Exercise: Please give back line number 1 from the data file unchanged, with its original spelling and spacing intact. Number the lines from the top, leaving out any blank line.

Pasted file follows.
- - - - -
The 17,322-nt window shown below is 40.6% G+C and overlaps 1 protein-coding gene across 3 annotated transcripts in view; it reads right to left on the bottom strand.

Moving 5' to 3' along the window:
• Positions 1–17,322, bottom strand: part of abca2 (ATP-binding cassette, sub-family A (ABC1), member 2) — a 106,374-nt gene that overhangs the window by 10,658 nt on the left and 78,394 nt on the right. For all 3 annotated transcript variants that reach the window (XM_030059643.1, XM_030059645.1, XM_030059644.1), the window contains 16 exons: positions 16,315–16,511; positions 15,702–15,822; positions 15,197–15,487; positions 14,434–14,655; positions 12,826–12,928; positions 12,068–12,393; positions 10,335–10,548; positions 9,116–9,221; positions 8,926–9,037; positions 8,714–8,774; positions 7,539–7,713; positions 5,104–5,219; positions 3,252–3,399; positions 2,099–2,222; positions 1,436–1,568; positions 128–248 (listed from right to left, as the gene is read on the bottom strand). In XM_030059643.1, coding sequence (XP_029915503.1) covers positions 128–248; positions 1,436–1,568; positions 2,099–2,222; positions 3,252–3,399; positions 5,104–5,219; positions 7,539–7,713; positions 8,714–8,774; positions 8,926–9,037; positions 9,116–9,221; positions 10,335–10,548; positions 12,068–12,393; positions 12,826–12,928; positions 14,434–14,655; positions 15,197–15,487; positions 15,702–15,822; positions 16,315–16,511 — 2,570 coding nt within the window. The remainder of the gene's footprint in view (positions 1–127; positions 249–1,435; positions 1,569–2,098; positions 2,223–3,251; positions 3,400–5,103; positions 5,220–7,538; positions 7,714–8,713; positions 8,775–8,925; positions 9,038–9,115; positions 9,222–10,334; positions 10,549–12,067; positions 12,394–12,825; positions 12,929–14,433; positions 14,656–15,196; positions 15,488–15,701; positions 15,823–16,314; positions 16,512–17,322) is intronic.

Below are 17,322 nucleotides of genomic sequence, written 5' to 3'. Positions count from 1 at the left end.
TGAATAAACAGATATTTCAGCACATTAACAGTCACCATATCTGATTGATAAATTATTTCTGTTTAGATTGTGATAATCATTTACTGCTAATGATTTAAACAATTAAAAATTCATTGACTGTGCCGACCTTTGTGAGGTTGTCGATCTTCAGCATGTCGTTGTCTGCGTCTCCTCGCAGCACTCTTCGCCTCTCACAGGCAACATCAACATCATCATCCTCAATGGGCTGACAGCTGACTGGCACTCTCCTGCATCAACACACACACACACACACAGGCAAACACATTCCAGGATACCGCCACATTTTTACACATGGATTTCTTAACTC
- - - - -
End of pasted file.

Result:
The 17,322-nt window shown below is 40.6% G+C and overlaps 1 protein-coding gene across 3 annotated transcripts in view; it reads right to left on the bottom strand.